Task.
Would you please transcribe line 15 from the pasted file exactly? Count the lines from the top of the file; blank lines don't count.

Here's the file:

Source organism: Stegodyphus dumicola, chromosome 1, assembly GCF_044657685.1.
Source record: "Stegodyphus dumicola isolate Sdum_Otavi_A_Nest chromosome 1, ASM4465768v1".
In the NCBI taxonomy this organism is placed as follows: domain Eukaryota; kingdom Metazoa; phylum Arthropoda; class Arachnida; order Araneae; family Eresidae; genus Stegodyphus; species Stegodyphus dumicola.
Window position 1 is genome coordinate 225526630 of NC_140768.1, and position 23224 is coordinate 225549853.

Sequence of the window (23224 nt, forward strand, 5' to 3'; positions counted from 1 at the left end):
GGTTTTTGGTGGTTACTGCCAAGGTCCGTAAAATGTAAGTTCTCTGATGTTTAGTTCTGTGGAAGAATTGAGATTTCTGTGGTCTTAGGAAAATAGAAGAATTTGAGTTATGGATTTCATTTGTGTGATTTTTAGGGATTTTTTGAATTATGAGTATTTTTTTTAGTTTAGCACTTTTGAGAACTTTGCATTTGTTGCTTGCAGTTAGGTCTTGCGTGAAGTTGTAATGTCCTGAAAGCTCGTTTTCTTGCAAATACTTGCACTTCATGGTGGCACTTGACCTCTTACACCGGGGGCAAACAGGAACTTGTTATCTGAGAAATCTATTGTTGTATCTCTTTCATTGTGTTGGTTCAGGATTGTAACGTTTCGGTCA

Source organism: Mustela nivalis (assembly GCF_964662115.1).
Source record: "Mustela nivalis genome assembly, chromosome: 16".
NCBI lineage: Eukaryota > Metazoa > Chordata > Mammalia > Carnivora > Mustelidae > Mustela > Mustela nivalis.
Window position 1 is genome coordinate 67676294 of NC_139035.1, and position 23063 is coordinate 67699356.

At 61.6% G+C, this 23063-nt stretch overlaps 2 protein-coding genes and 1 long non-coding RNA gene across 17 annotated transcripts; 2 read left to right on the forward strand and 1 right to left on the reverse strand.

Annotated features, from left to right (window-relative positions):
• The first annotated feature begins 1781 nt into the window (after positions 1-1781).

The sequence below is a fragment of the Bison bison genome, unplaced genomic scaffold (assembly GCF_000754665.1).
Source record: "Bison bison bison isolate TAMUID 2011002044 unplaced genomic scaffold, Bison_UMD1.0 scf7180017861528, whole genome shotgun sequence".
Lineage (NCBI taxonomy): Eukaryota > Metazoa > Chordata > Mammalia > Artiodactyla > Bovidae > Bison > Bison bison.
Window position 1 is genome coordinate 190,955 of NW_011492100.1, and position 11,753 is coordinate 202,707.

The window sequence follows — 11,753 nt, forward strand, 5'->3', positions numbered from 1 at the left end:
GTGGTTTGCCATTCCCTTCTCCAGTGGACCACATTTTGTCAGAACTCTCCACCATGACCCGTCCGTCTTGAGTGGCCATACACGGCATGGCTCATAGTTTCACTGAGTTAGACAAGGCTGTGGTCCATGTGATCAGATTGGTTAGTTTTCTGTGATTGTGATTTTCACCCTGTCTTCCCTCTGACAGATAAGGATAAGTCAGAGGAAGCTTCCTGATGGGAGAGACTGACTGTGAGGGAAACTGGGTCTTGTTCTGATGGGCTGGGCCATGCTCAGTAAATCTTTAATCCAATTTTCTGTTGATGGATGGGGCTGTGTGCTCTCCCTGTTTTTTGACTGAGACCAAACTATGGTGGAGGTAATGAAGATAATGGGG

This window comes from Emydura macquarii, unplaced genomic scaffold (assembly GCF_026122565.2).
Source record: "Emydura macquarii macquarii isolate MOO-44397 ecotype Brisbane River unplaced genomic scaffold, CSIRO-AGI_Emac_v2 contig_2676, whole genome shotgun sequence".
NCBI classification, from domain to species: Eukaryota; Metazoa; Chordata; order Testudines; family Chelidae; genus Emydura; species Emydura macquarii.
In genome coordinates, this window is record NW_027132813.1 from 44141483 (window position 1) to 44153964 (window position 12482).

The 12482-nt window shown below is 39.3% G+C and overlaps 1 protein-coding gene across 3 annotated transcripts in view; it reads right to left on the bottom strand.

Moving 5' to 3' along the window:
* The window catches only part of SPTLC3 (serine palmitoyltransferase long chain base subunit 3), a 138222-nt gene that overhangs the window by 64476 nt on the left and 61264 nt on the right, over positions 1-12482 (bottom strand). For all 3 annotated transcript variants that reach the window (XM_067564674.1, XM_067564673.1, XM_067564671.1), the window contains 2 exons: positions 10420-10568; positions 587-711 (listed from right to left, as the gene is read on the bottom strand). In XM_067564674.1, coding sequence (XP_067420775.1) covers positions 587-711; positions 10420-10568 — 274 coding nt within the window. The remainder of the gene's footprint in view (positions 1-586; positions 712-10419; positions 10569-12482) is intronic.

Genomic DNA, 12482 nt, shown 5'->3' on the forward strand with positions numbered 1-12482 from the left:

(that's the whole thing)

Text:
Source record: "Bison bison bison isolate TAMUID 2011002044 unplaced genomic scaffold, Bison_UMD1.0 scf7180017861528, whole genome shotgun sequence".